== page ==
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Peer-to-Peer Boat Rental

For many of us, there’s nothing finer than the joys of exploring new and familiar places by boat, but in the years following the recession, even the most passionate cruisers have had to reluctantly admit that the boat payments, storage fees and maintenance costs are pushing dreams of boat ownership up on the rocks. Fortunately, there’s good news on the horizon. A new breed of web-based, boat-sharing services is powering up nationwide and could be pulling into a marina near you.

Known as peer-to-peer boat rentals, these services make it possible for those who own boats to rent them out when the vessels are not in use, and for some people that can be a considerable chunk of time: Marine industry research suggests the average boat gets used about 26 days a year.

How do the services work? Boat owners log onto a peer-to-peer company’s website to fill out a profile and list their boat for rent. Renters then review boats that are available, and depending on the company, that selection could comprises all types of sizes and styles. Once the renter finds what he’s looking for, the system handles the transaction from start to finish. The renter simply shows up to the marina ready to enjoy a day on the water.

Peer-to-peer services are relatively new in the marine industry, but many strive to function like services such as Airbnb, the web-based community marketplace where people list and book accommodations around the world. Cruisers in search of the perfect platform for a weekend on the water with the family can peruse listings and compare features to select a boat from a private owner that’s equipped just the way he likes it.

Peer-to-peer services have advantages for both the boat owner and the renter. Because the reputable companies screen rental candidates, the owner knows he won’t be renting to just anyone, and the income realized through rentals will help to offset his operating expenses. As for the renter, he gets to choose from a variety of boat types and sizes that are located around the country, most of which are vetted by these peer-to-peer services to assure each model is of good quality.

The big hurdle to doing business in the U.S., say the owners of peer-to peer companies, is insurance. Private boat insurers typically don’t cover renters. Some peer-to-peer companies, including Cruzin and BoatSetter, are fully insured with policies that offer up to $1 million in primary liability protection and $2 million for the hull. Other companies are offering insurance to renters for each time they rent through third-party companies. If you’re interested in renting through a peer-to-peer company, ask about insurance. Inquire about on-water support services, too. Some companies will offer towing as part of the rental fee.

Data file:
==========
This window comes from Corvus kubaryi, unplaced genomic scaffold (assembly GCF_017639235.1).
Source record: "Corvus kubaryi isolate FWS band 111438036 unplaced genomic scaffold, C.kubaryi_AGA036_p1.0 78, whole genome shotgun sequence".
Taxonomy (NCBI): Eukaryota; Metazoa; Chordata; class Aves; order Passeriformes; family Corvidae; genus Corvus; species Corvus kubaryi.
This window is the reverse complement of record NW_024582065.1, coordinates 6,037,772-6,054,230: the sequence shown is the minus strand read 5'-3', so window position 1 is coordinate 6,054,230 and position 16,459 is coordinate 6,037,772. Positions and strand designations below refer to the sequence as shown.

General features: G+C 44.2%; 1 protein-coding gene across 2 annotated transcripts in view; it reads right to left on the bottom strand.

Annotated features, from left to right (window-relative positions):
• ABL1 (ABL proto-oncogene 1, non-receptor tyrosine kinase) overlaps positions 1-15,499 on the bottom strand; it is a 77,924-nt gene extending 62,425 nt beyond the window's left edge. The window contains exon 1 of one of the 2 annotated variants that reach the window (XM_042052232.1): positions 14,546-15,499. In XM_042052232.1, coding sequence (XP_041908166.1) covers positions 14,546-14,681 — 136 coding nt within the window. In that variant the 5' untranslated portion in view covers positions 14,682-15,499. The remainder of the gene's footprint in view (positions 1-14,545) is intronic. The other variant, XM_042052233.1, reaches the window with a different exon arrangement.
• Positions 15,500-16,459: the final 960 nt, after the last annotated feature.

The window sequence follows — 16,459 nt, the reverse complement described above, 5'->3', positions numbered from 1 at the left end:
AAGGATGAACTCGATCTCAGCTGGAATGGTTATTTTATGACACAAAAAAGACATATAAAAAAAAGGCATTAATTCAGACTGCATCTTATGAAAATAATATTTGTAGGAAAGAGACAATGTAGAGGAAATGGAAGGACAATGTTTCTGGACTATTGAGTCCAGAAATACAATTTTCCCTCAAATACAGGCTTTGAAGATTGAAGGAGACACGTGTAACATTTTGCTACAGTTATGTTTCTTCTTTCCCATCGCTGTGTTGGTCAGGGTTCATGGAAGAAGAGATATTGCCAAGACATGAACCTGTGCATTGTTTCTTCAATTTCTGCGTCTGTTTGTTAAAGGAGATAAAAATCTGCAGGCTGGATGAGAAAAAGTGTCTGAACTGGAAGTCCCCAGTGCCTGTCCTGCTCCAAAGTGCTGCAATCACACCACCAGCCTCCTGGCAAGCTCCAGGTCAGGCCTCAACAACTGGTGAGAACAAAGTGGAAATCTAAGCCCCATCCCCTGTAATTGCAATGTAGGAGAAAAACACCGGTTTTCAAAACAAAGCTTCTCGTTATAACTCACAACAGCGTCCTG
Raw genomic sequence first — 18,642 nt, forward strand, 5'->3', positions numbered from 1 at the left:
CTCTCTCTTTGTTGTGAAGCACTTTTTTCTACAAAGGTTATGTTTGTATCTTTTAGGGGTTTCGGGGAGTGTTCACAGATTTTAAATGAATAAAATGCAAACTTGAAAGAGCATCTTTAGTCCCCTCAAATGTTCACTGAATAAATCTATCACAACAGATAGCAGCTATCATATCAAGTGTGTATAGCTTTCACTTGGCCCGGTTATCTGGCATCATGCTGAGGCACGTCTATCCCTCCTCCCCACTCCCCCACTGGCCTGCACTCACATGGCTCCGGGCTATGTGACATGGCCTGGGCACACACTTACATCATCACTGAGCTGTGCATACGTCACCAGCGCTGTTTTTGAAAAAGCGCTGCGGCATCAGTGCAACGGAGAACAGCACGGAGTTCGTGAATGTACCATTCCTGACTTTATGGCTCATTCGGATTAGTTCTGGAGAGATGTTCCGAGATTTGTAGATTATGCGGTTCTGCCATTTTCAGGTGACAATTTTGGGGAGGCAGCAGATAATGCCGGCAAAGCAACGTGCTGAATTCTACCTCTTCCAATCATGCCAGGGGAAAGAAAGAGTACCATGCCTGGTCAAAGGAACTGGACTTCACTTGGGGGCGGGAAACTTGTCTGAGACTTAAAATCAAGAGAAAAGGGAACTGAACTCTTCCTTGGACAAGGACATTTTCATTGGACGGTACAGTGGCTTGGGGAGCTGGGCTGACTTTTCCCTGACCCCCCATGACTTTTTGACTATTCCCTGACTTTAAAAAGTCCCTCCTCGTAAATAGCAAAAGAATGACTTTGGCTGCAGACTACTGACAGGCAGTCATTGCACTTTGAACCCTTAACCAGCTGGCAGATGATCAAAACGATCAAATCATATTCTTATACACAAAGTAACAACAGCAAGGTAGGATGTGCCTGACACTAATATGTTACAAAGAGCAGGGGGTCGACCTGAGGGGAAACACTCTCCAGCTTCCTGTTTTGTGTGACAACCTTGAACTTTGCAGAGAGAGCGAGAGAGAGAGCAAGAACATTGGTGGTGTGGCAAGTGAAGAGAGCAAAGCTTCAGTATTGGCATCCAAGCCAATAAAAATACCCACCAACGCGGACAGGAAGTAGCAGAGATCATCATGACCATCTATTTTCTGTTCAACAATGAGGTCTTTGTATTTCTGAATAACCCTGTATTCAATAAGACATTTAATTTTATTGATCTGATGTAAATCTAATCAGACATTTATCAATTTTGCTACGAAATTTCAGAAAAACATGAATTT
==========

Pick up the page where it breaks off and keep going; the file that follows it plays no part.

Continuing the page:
While many of the key players in this growing industry operate in a similar way, some companies offer unique options. For instance, Cruzin — with a headquarters in Florida — has partnered with major industry players, including Westrec Marinas, one of the world’s largest owner operators of marinas. “Westrec sees the value in offering Cruzin to its marina customers, as a way to help make boating more affordable. Cruzin is working closely with marina operators across the country to make boating more accessible,” said Jaclyn Baumgarten, CEO of Cruzin. “This is a wonderful way to help marina tenants, as they can often pay for their slips with one to two Cruzin rentals per month.”

Cruzin offers all types of powerboats and sailboats. It lists several hundred boats sized from 18 to 60 feet, although most of its owners have vessels under 40 feet. “We have people of all ages and lifestyles among our owner and renters,” said Baumgarten, who also stresses that rental pre-qualification and screening is vital to the success of a peer-to-peer platform. “We have one o the most thorough processes of any company in this space. Cruzin renters are pre-qualified with an Experian ID and fraud-prevention check, plus a review of any past driving and insurance issues. A minimum of two years of boating experience is also required. Owners can get further peace of mind by taking the renter on a Cruzin-insured sea trial prior to handing over command of the boat.”

A new player in the market is BoatSetter, which debuted at the Miami International Boat Show in February. It too has a marina affiliate program, and those marina operators are available to conduct inspections on boats that are listed, so renters know what to expect before they get to the dock. In addition, BoatSetter offers renters the opportunity to hire a professional, licensed captain to drive the boat. “Captains make all the difference in the world, and they differentiate our service,” said Andrew Sturner, president of Collaborative Boating, Inc., BoatSetter’s parent company.

There are benefits for the boat owner, too. “A captain gives an owner peace of mind that his boat is being handled safely by a pro,” said Sturner. “It’s a critical element of our company as it fosters trust. It’s not easy for a boat owner to get comfortable with the idea of handing the keys to his boat to a stranger.”

BoatSetter provides services to qualified captains through a web portal called www.captainswanted.com. BoatSetter’s first client went with the option to hire captain. The gentleman hired a pro to drive an Intrepid while he proposed to his girlfriend in the cockpit.

Most peer-to-peer companies are proud to say they are doing their part to help grow the marine industry, BoatSetter included. “Today, most people buying boats are baby boomers. We’ve seen the average age of a boat owner go up, and the millennials are not replacing them. One of our goals is to create a catalyst to grow boating.”

Find out more about peer-to-peer boat rental at www.cruzin.com and www.boatsetter.com.

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